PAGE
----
Some of the more interesting trends and issues that surfaced among the thirteen prize-winning coffees reviewed this month from the recent Let’s Talk Coffee/Sustainable Harvest HarVee award competition in Panama range from how (the coffees were roasted), to what (tree varieties produced the coffee) to who (produced the coffee). As far as roast goes, we cupped coffees roasted from the far honeyish end of light to the scorchy, cedary end of dark. Tree varieties ranged from the still rare, expensive, and spectacular Gesha/Geisha variety to unnamed mixes of varieties. The prize-winning coffees were grown by high-end technically sophisticated estates, by more traditional family estates, and particularly by cooperatives of small producers.
These coffees were universally fine in their own ways. The green coffees, all imported by Sustainable Harvest, the company sponsoring the event, were consistently taint-free and nicely expressive of variations in region and tree variety. In regard to roast, we cupped no coffees ruined in the roaster by scorching or over roasting; on the other hand we encountered none roasted so ultra-fashionably light that they tasted like an infusion of snap peas and raw sugar cane. And the green coffee producers, whether substantial estates or cooperatives of small holding farmers, all appeared to have built their businesses around soundly sustainable socio-economic and environmental principles.
Nevertheless, there were those coffees that, in our view, rose to the top of their respective award categories, of which there were three: South America, East Africa, and Central America/Mexico.
A list of the thirteen winners broken out by these three categories appears at the end of this article. The reviews themselves appear in order of rating, starting with the highest. All were worthy coffees.
How: The Roast Factor
What distinguished the winners? Let’s start with roast. The current fashion for light roasting showed up in several samples, particular in the three prize-winning Ethiopia coffees, where roasters appeared to be looking for a sweet spot toward the light end of the roast spectrum, presumably to foreground the honey sweetness and giddy floral and cacao-like aromatics characteristic of fine Ethiopias like these. Toward the other end of the spectrum, the Café Moto Nicaragua Las Hermanas (88) was a particularly attractive example of a somewhat darker roast, in which a gentle roast character developed the resonant, low-toned chocolate tendencies of the Nicaragua.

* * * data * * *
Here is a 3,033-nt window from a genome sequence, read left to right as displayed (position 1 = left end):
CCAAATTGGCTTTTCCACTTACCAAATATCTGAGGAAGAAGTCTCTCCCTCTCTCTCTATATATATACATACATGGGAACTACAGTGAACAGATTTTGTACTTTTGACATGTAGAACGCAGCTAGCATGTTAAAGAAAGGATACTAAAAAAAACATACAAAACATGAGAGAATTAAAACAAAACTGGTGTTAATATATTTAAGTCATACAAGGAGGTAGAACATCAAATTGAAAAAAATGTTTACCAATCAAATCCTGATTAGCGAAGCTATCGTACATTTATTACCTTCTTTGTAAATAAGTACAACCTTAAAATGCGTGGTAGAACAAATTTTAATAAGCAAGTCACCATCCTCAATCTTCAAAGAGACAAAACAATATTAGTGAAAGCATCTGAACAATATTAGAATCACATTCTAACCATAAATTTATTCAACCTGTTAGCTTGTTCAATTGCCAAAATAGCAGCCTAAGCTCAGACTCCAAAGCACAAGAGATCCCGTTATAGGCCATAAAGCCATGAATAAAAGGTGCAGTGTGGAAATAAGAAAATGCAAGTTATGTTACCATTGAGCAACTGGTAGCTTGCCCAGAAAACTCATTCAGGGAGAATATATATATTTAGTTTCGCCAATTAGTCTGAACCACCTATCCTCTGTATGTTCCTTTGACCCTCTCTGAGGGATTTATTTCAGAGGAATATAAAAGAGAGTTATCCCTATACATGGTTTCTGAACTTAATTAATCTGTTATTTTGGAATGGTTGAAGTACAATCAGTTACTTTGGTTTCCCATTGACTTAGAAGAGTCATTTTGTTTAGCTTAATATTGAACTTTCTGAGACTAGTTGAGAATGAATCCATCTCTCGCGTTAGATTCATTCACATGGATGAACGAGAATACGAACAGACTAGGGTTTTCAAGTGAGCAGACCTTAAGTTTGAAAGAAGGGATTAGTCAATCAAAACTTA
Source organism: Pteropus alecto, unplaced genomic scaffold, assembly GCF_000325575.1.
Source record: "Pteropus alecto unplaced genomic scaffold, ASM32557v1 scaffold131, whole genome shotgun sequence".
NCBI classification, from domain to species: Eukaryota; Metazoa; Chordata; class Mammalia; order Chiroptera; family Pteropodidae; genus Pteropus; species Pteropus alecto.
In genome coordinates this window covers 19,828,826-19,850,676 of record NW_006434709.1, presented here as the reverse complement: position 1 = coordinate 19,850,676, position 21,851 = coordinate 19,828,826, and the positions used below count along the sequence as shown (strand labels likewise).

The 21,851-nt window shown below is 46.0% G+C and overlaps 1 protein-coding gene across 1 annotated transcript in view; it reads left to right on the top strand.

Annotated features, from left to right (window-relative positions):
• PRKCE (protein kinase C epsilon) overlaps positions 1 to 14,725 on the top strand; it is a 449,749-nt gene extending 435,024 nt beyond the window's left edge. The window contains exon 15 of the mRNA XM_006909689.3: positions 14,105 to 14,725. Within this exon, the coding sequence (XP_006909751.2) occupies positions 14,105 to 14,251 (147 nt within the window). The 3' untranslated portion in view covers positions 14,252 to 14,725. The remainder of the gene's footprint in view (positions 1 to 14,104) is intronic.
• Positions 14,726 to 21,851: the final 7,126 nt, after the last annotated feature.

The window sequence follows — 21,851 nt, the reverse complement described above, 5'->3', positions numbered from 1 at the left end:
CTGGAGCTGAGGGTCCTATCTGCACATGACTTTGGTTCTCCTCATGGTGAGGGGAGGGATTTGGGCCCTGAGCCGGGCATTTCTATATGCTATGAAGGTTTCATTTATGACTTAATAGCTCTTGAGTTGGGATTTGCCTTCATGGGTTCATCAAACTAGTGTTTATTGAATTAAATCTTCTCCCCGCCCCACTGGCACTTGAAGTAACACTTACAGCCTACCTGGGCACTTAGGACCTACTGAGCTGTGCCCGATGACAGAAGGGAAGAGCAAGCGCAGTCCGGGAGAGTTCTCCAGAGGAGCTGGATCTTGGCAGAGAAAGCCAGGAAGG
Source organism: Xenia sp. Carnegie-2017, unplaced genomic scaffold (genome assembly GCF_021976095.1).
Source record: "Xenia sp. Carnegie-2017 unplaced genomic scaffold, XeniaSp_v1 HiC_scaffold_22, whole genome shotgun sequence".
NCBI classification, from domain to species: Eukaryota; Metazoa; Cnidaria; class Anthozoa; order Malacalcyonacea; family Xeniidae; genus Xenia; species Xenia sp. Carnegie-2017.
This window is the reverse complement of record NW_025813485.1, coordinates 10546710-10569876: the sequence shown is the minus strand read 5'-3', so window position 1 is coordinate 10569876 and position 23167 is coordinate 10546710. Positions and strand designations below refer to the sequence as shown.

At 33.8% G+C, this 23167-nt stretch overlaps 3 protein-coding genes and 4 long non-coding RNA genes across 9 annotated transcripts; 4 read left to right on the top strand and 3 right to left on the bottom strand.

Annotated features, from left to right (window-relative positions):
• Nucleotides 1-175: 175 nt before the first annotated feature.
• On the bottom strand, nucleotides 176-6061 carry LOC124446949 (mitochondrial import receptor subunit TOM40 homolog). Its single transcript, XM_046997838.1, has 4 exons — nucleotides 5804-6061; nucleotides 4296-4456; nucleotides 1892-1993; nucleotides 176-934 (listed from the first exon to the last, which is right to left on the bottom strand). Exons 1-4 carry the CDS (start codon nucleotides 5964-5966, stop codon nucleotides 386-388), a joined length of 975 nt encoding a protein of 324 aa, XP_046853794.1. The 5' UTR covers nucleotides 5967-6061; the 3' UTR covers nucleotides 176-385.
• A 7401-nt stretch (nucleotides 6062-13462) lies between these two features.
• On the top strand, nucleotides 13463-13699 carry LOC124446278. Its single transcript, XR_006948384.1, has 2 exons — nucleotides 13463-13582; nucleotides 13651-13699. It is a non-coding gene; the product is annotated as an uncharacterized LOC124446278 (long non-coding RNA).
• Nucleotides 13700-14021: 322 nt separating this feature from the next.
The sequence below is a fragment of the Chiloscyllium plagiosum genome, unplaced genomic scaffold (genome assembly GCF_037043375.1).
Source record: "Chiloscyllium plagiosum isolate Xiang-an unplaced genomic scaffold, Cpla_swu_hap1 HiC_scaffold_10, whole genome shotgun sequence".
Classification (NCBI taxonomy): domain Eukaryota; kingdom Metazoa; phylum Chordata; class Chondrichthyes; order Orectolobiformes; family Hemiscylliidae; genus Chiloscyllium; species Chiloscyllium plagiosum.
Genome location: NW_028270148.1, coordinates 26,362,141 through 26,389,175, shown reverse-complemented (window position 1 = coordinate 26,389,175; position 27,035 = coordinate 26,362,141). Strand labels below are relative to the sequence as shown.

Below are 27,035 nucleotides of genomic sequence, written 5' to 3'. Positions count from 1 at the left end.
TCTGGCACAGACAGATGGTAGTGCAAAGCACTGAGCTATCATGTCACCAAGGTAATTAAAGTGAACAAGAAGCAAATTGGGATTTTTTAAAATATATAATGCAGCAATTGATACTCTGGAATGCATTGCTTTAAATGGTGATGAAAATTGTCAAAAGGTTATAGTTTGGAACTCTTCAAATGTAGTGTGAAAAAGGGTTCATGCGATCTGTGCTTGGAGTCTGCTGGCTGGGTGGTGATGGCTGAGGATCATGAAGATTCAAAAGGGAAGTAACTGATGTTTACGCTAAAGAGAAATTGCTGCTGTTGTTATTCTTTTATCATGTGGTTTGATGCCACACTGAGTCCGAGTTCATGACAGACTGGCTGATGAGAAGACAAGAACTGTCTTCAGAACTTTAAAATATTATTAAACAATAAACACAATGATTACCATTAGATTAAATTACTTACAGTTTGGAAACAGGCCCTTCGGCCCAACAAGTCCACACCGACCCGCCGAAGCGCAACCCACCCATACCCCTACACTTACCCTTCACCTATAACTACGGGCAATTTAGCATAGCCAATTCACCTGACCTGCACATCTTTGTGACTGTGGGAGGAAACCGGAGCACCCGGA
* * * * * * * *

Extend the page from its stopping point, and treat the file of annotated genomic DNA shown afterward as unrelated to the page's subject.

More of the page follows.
Generally, however, most prize-winners landed somewhere in the broad embrace of a classic medium roast. Terms describing roast style, of course, vary wildly. We at Coffee Review use our version of the simple, straightforward Specialty Coffee Association of America (SCAA) terminology: Very Dark, Dark, Medium-Dark, Medium, Light. We assign these names based on instrument reading of bean color using the M-Basic or “Gourmet” Agtron scale. In the Agtron scale, the higher the number the lighter the roast. If you look at one of our complete, full-page reviews, you will see the roast described by general name (dark, medium, light, etc.) in the column on the left, and the Agtron reading in the column on the right. The Agtron number preceding the slash is the reading for the whole beans before grinding; the number following the slash is the reading for the same coffee after it has been ground. The ground reading, of course, is always higher (lighter) than the whole-bean reading, since the interior of the bean is never as darkly roasted as is the surface. On our Agtron instrument a whole-bean reading of 50 to 55 indicates a classic medium roast, about right in the middle of the roast spectrum. Ultimately dark, almost black “French” roasts may come in whole-bean around 25 or even lower; light-roasted coffees at 60 to 65 whole-bean. Coffees that register whole-bean readings higher than 65 or ground readings exceeding 85 on our instrument usually represent a roast that simply has not developed the interior of the bean, producing a cup that is sweet but veggy and woody.
What: The Variety Issue